Several months ago I acquired a 1957 Cissy doll. I found a photo of  her on Vintage Doll Collector, but the item number is listed as unknown. This is definitely the same doll wearing the outfit shown on the Web site. Cissy needed re-stringing, which I performed, and a good cleaning. Her hair was in its original set with the original hairpins and some tiny nails in the top and sides of her head, which I speculate once attached a hat or spray of flowers to her hair. Her hair was so dirty, though, it was actually discolored, so I had to wash it and give it a new set. This Cissy has a very unusual hair color. It's not the typical Tosca, but it's also not the blond or brunette I've seen before. It's a beautiful mixture of golden blond and reddish blond unlike any Cissy doll I've worked on before. The color just won't photograph accurately; you must see it in person!

The original pins were still in her hair.

Cissy's face was in good shape, with just cleaning and some light paint touch-ups required. Her body had no splits, which is quite unusual. Her body paint was a mess, however. Someone had abused poor Cissy, gouging the paint on her breasts and drawing crude markings on her. I cleaned her and sanded and painted her body.

Cissy's body needed re-painting.
Cissy's just about perfect now. She has some very typical paint scraping in her joints. I've sealed this to try to prevent it some, but it is mostly inside the joints and not noticeable.






Cissy's original pink and white striped skirt and blouse set was very dirty and stained. I cleaned the ensemble very carefully and have been able to fade the stains considerably. You can still see a couple spots, and the lace on the bodice has yellowed from age where exposed to the light.



Cissy's original slip and panties have a lot of wear. Both have loose elastic, though they still stay up. The panties were once pink, I believe, but they have faded to off-white. These have some small holes, which I've treated with Fray Check so they won't get any worse. The slip has a stain which I managed to fade but couldn't remove completely. Cissy's original shoes were all stretched out. I was able to sew the elastic in the back and on the sides to tighten it up. Cissy's original hose have wear. Both had holes I had to sew up and the elastic on one is rotten.

Cissy in all-original vintage clothing.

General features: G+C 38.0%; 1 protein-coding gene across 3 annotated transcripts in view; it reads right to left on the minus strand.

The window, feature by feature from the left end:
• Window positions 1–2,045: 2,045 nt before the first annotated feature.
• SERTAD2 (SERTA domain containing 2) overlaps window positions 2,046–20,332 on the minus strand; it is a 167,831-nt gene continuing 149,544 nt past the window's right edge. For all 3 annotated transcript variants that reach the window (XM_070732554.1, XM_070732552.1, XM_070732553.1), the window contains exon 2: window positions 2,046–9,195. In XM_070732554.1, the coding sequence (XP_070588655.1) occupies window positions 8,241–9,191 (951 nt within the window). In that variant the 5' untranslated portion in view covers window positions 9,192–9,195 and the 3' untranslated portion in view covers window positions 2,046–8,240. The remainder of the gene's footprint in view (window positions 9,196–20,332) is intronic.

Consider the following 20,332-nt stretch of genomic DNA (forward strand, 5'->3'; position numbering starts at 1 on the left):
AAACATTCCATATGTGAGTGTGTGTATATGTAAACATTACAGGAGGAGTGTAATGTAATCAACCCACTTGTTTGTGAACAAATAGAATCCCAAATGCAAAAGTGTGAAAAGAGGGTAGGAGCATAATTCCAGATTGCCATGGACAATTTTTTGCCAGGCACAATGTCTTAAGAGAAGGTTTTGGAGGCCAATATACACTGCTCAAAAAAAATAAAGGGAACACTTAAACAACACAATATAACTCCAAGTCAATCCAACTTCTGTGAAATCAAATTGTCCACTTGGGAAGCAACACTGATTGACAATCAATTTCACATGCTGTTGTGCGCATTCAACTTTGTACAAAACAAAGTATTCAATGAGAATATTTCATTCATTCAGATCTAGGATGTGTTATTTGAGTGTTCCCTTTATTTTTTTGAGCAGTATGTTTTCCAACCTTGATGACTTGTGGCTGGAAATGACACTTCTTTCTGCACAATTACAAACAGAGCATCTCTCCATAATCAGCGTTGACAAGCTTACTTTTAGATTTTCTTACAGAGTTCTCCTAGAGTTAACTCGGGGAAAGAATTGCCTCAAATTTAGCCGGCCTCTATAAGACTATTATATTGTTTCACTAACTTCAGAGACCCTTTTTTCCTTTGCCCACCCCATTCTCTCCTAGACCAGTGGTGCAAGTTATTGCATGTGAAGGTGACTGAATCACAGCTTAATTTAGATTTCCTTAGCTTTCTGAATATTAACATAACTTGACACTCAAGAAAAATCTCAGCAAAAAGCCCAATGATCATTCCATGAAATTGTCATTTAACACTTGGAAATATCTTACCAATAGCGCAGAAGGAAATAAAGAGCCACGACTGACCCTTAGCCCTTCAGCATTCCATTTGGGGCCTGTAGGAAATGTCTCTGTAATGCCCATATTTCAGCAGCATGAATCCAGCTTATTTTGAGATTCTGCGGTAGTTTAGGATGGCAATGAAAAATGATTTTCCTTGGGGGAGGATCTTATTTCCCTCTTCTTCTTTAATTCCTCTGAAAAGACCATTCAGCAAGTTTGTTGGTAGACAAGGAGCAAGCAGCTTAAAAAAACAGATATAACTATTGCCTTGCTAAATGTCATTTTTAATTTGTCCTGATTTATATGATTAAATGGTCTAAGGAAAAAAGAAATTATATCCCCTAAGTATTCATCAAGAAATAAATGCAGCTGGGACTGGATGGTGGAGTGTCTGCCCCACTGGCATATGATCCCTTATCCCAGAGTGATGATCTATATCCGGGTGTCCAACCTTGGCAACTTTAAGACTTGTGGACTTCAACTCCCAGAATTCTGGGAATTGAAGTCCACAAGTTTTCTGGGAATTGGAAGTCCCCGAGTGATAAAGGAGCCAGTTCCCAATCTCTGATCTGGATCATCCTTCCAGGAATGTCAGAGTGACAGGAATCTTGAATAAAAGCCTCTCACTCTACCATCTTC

Because of the delicate state of Cissy's original lingerie, I made her a new teddy of real silk dupioni, trimmed with ribbon and lace. I also made her lace garters with Czech glass bead trim. I also repaired some vintage heels for Cissy to wear. These are pink faux suede with a plaid lining, silver foil insoles, and are trimmed with velvet flowers, silver sequins, and beads. They have pink plastic heels. They had fallen apart but all the pieces were still there so I just glued them back together.

Cissy's new silk lingerie.

Cissy needed a full-length crinoline to wear under her ball gowns, so I sewed one for her using yards and yards of lace and tulle. I could probably have made a skirt for my daughter from all this yardage! It's unbelievably luxurious!



A while back I bought a Revlon doll who came with a box of clothing. One overskirt caught my eye immediately, because it looked too large for Revlon and had rhinestones I thought I recognized as Madame's. Sure enough, a little research showed this was the overskirt from Madame Beatrice's own portrait doll, the one made using the Cissy body. I've seen this piece alone sell for over $20!

Madame Alexander's portrait doll skirt.
The rest of the dress was missing, so I created a new ball gown to go with it using a vintage Cissy sewing pattern. I adapted it to echo the gown with the side-draped sash worn by many Cissys. I used duchess satin with a white organza overlay and a multi-layered organza skirt. This is another remarkably full gown, using yards and yards of fabric. The vintage organza has some faint spots here and there, but they are barely visible, and not at all visible with the overskirt. I did design the dress to be worn by itself, as well as with the Madame skirt, and trimmed the sides of the sash with vintage rhinestones.

A gown handmade from vintage fabrics.






I made Cissy a lovely faux fur stole, lined with pink satin and trimmed with a vintage pearl button, that she can wear with any of her dresses when she gets a chill. I also gave her long organza opera gloves. A while back I acquired a lot of accessories described as "un-tagged Cissy" things. I have spent hours researching each piece, and I have been able to identify some of these pieces as Madame Alexander. I believe the spray of flowers I have pinned in Cissy's hair were originally attached to the #2026 Cissy hat.



Cissy's pearl necklace is another piece I'm pretty sure is authentic Cissy. The pearls are pinkish and match her outfit perfectly and they fit Cissy exactly. The square clasp looks correct. Cissy also wears a vintage adjustable "pearl" ring and a lovely watch. The watch has a pink elastic band, with some slight fraying on one side. It is marked "ESCO" and "Germany" on the back. It is missing one faux ruby.


I made an enormous sinamay picture hat for Cissy. This is swathed in yards and yards of pink bias check ribbon, white net, and trimmed with vintage-look flowers and berries. My inspiration was a hat my grandmother owned in the 1940s. People used to tell me all the time they only came to church to see what hat my grandmother would wear that Sunday; she was famous for her hats! In an old photo she wears a huge picture hat in white trimmed with red cherries and I used that one as a model for this.